Capital-Skill Complementarity and the Skill Premium in a Quantitative Model of Trade
AbstractTechnological change has reduced the relative price of capital goods. Reductions in trade costs make it cheaper to import capital goods. With capital-skill complementarity, both can increase the skill premium. I construct a general-equilibrium trade model with capital-skill complementarity to study the impact of changing worldwide trade costs and technologies on the skill premium. The impacts of trade costs and technical change are comparable, especially in developing countries, and much larger than Stolper-Samuelson effects. I find that both skilled and unskilled labor gain from trade, and that larger gains from trade are associated with larger increases in the skill premium. (JEL E22, F11, F16, J24, O33)
Download InfoIf you experience problems downloading a file, check if you have the proper application to view it first. In case of further problems read the IDEAS help page. Note that these files are not on the IDEAS site. Please be patient as the files may be large.
Bibliographic InfoArticle provided by American Economic Association in its journal American Economic Journal: Macroeconomics.
Volume (Year): 5 (2013)
Issue (Month): 2 (April)
Find related papers by JEL classification:
- E22 - Macroeconomics and Monetary Economics - - Macroeconomics: Consumption, Saving, Production, Employment, and Investment - - - Capital; Investment; Capacity
- F11 - International Economics - - Trade - - - Neoclassical Models of Trade
- F16 - International Economics - - Trade - - - Trade and Labor Market Interactions
- J24 - Labor and Demographic Economics - - Demand and Supply of Labor - - - Human Capital; Skills; Occupational Choice; Labor Productivity
- O33 - Economic Development, Technological Change, and Growth - - Technological Change; Research and Development; Intellectual Property Rights - - - Technological Change: Choices and Consequences; Diffusion Processes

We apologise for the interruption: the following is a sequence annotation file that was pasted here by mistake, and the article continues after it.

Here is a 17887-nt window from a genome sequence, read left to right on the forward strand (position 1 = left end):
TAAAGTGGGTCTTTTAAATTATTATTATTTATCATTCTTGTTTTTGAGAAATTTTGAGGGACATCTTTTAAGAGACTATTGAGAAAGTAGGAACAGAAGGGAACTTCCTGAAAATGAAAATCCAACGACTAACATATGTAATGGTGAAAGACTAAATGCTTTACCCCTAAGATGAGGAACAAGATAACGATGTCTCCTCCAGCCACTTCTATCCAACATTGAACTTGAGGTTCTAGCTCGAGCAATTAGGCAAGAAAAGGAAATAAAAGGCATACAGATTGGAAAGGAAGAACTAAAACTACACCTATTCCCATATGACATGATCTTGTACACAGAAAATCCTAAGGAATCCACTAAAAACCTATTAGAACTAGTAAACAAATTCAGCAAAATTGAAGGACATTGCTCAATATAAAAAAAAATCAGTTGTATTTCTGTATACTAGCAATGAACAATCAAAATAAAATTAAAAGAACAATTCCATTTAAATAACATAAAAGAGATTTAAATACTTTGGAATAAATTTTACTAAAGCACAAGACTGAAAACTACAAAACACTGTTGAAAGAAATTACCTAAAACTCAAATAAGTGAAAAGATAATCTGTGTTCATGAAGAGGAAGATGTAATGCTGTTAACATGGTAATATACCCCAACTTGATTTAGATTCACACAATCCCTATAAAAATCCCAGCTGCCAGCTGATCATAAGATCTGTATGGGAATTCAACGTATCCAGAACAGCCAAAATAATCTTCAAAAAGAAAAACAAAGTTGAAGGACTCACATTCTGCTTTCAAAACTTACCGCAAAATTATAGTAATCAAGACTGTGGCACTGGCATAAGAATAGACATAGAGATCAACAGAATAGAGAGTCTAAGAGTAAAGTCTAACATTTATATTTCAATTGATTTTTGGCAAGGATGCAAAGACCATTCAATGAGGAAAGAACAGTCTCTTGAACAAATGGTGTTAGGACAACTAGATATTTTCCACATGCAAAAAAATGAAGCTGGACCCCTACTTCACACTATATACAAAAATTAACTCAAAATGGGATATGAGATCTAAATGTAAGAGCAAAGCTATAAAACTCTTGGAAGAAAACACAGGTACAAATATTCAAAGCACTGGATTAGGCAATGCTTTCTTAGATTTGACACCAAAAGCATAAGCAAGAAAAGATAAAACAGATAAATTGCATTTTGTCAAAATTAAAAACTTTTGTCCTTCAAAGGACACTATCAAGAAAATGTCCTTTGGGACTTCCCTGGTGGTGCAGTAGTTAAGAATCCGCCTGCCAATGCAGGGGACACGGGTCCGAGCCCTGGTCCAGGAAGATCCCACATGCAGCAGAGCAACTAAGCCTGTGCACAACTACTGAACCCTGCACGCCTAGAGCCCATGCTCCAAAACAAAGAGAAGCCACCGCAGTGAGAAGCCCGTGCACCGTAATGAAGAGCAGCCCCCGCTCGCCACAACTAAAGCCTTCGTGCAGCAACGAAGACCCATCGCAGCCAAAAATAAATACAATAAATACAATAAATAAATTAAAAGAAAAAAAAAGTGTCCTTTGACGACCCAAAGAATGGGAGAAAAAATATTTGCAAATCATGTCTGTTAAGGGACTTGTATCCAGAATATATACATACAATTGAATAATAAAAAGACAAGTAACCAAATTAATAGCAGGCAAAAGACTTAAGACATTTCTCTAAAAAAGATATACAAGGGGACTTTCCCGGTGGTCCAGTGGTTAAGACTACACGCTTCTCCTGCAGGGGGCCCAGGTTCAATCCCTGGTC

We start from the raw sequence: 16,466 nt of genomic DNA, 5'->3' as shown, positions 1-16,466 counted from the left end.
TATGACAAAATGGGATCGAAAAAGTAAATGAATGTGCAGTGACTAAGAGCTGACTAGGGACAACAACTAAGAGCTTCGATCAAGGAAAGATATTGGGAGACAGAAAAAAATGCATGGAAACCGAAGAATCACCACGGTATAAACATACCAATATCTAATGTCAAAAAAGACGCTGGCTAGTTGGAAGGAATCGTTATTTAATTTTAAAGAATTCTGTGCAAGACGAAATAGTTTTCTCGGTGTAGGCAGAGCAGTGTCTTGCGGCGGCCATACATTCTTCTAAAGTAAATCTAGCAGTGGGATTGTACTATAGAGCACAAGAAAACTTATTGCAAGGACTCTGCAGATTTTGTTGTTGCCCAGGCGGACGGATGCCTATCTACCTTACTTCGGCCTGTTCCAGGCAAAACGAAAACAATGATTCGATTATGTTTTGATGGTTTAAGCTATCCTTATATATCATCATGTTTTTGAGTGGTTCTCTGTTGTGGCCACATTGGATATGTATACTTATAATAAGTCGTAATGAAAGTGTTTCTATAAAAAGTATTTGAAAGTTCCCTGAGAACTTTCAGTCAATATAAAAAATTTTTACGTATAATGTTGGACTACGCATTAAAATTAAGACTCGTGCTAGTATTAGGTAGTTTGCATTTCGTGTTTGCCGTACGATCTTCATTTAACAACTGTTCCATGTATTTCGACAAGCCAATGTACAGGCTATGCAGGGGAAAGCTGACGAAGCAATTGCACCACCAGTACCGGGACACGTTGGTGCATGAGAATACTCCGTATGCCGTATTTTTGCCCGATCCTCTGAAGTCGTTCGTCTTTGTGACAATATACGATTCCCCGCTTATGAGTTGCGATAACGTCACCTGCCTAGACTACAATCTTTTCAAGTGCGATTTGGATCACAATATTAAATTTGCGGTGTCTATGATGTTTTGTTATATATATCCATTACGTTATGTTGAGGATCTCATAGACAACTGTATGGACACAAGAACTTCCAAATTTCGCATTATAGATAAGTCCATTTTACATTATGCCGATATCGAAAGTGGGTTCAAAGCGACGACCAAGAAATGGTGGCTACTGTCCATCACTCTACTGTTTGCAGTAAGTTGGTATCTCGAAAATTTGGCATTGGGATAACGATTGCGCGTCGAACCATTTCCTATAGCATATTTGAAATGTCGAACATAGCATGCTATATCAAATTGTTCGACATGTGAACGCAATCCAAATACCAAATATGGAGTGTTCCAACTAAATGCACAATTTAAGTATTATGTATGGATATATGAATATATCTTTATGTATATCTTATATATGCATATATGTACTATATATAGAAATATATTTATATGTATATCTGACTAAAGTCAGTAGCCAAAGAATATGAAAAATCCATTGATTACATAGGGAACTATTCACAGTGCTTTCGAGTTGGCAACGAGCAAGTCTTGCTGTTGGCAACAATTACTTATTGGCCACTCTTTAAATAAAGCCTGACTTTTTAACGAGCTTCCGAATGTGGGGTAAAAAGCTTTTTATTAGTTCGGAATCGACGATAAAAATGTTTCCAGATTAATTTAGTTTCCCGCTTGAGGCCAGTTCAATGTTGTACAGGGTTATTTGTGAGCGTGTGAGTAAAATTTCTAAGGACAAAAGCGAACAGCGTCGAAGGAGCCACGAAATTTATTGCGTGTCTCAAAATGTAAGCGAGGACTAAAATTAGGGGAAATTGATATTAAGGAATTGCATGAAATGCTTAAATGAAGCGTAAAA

You can help add them by filling out this form.
CitEc Project, subscribe to its RSS feed for this item.
- Ariel Burstein & Jonathan Vogel, 2011. "Factor Prices and International Trade: A Unifying Perspective," NBER Working Papers 16904, National Bureau of Economic Research, Inc.
- Thomas Sampson, 2011. "Assignment Reversals: Trade, Skill Allocation and Wage Inequality," CEP Discussion Papers dp1105, Centre for Economic Performance, LSE.
- Jonathan Vogel & Javier Cravino & Ariel Burstein, 2011.
"Importing Skill-Biased Technology,"
2011 Meeting Papers
440, Society for Economic Dynamics.
For technical questions regarding this item, or to correct its authors, title, abstract, bibliographic or download information, contact: (Jane Voros) or (Michael P. Albert).
If you have authored this item and are not yet registered with RePEc, we encourage you to do it here. This allows to link your profile to this item. It also allows you to accept potential citations to this item that we are uncertain about.
If references are entirely missing, you can add them using this form.
If the full references list an item that is present in RePEc, but the system did not link to it, you can help with this form.
If you know of missing items citing this one, you can help us creating those links by adding the relevant references in the same way as above, for each refering item. If you are a registered author of this item, you may also want to check the "citations" tab in your profile, as there may be some citations waiting for confirmation.
Please note that corrections may take a couple of weeks to filter through the various RePEc services.